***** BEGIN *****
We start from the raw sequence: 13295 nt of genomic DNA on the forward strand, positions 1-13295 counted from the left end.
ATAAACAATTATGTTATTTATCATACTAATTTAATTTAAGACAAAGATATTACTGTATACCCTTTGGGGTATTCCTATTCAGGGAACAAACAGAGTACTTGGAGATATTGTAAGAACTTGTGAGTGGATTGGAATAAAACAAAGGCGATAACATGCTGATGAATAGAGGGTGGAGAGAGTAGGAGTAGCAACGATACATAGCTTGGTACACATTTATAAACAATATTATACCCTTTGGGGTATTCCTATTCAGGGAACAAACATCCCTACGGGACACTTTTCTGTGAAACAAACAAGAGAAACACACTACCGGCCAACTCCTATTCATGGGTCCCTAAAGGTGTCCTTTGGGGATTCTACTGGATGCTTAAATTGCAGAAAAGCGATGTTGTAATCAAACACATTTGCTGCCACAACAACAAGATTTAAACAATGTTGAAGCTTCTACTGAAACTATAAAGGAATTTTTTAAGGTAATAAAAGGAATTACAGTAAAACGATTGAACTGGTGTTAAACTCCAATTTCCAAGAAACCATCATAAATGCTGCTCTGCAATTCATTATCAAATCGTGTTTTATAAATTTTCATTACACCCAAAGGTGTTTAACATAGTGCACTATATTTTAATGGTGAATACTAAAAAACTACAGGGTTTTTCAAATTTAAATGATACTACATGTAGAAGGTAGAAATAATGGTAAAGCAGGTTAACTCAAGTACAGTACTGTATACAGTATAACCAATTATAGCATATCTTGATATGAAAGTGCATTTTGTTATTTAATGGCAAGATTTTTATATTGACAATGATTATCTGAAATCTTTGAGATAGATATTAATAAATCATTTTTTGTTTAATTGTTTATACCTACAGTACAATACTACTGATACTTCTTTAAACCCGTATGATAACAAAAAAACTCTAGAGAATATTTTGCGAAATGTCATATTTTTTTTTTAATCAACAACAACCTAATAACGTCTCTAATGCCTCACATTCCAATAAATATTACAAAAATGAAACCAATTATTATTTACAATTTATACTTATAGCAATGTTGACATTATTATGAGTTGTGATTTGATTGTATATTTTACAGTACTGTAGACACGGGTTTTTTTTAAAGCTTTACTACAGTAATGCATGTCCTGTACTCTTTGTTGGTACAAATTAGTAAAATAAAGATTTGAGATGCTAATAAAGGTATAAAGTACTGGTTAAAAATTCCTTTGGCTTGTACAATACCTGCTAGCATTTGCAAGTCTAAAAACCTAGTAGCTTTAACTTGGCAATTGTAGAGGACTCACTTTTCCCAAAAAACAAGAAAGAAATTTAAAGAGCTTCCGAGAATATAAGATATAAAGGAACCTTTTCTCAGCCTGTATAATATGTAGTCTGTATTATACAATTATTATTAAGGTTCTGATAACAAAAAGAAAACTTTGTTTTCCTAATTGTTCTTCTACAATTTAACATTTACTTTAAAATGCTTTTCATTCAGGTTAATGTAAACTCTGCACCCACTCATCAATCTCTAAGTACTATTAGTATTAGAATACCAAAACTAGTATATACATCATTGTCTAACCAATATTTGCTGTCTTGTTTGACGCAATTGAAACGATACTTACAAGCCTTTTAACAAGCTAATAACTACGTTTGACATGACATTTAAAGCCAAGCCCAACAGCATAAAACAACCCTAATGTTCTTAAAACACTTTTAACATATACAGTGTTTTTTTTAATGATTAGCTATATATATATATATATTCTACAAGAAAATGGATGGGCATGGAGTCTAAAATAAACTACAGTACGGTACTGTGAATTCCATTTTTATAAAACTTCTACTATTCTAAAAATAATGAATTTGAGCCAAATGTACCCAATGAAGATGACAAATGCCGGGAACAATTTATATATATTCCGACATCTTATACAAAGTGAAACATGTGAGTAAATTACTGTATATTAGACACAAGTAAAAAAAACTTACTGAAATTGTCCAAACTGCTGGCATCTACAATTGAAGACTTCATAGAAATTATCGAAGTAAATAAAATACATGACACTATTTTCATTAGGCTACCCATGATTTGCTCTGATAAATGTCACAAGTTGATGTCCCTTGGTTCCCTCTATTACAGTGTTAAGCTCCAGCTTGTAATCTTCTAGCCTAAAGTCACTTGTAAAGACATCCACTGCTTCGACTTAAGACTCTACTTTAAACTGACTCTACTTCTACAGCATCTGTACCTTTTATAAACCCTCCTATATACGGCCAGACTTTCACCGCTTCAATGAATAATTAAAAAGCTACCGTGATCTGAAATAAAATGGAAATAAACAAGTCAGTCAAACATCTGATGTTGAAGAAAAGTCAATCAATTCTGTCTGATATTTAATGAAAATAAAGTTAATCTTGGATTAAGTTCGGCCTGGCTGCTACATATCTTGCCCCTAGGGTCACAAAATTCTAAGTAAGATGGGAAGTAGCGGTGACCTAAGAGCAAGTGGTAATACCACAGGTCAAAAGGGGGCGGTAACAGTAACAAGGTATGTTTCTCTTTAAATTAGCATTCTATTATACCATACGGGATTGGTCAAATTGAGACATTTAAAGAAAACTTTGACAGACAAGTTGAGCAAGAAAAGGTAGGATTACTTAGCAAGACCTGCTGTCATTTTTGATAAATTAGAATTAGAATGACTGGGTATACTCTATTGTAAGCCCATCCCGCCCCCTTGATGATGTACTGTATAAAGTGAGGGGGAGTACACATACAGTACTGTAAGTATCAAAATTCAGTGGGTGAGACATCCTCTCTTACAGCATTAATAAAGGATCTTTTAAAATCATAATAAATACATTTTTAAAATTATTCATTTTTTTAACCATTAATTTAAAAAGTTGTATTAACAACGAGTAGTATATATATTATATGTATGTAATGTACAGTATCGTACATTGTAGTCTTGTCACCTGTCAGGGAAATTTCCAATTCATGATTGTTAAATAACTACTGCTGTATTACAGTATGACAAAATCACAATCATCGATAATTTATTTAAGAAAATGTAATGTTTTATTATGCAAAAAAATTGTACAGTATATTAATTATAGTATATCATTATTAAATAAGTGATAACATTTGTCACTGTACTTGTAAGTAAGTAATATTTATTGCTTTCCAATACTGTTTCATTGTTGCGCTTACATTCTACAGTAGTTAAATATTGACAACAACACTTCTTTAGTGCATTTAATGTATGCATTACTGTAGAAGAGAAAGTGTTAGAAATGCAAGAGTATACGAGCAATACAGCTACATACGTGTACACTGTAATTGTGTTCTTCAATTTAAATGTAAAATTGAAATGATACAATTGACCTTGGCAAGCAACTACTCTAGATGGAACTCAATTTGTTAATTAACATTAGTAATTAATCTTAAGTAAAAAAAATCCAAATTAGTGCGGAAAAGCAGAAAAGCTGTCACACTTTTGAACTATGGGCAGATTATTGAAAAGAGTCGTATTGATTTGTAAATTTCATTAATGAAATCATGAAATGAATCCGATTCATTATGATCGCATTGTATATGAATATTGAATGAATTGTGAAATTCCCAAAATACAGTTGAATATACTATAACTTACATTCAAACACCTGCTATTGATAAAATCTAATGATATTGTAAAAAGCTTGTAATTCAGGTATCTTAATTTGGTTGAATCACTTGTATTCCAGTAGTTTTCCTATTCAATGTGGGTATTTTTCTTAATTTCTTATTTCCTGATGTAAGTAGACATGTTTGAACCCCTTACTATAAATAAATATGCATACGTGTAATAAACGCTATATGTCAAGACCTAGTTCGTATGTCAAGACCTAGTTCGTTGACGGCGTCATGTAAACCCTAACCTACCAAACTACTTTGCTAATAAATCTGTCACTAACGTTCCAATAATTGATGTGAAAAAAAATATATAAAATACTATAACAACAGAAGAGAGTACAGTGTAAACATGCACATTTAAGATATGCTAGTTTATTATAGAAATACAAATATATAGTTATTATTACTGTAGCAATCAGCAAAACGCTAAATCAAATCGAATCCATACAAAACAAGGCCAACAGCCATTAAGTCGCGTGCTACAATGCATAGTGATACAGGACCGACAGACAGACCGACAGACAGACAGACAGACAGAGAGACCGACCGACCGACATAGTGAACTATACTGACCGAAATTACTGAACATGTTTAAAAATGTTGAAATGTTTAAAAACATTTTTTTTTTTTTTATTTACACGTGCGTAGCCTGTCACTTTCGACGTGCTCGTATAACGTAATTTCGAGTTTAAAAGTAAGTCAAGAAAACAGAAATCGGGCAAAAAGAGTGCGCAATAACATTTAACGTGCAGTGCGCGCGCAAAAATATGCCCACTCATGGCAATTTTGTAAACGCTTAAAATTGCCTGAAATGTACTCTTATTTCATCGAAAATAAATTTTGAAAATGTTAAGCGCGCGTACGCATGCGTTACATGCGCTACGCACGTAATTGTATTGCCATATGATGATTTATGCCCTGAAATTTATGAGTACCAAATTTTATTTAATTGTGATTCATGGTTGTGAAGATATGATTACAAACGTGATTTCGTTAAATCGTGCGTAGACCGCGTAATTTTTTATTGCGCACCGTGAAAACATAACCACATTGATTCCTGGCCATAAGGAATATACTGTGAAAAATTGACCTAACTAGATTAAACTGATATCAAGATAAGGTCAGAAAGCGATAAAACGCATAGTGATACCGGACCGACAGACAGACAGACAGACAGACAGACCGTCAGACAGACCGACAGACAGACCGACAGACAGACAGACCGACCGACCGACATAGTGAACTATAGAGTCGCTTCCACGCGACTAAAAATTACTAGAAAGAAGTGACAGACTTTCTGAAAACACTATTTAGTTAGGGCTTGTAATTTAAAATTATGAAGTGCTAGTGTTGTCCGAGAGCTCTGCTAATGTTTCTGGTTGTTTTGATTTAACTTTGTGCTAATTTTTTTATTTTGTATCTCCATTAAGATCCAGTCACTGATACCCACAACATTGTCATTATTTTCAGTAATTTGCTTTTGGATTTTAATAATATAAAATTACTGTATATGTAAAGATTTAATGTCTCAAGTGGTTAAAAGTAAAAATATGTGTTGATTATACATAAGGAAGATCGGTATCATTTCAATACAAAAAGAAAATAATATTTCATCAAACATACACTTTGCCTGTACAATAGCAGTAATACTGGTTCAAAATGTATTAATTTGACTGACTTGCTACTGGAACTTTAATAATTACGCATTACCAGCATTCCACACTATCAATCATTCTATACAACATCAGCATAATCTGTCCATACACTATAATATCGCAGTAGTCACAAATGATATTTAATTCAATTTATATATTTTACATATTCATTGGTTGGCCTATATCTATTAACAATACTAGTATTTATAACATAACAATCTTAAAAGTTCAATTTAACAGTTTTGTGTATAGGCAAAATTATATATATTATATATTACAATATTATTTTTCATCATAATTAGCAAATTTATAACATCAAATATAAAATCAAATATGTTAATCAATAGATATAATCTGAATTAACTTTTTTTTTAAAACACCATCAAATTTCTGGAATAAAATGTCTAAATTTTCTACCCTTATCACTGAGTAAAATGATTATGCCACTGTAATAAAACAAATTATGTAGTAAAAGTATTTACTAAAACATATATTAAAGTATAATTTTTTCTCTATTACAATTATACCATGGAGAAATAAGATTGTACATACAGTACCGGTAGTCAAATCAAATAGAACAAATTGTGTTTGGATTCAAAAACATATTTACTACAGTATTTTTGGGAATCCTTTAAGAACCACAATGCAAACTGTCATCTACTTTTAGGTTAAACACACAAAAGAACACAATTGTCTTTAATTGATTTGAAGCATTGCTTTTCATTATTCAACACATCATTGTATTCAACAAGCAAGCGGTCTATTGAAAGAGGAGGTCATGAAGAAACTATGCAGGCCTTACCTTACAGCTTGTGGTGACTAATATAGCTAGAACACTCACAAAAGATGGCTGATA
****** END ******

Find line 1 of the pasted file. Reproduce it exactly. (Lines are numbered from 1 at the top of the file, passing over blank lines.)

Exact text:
We start from the raw sequence: 13295 nt of genomic DNA on the forward strand, positions 1-13295 counted from the left end.